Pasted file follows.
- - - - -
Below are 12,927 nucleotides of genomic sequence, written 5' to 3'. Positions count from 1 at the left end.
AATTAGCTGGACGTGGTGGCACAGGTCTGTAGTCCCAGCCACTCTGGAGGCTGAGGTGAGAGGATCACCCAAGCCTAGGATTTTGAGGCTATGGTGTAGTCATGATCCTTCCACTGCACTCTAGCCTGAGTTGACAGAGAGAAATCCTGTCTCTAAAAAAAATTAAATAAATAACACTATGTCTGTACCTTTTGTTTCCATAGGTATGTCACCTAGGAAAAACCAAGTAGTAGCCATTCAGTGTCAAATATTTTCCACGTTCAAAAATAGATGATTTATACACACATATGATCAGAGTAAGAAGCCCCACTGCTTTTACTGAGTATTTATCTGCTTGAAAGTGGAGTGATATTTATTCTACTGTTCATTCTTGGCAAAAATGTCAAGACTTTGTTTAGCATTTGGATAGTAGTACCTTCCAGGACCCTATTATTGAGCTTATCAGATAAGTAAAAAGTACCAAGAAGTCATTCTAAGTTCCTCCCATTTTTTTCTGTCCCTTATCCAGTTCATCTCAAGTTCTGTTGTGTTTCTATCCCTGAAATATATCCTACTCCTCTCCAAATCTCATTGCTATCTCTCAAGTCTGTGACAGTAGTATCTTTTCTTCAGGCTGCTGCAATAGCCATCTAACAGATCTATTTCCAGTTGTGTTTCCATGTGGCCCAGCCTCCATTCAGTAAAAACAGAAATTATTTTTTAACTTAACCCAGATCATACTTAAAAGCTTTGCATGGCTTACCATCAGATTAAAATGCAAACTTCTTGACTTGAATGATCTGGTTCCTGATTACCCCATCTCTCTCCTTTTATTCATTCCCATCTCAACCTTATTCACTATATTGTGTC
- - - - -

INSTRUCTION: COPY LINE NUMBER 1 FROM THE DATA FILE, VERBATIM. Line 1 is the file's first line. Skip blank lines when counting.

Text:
Below are 12,927 nucleotides of genomic sequence, written 5' to 3'. Positions count from 1 at the left end.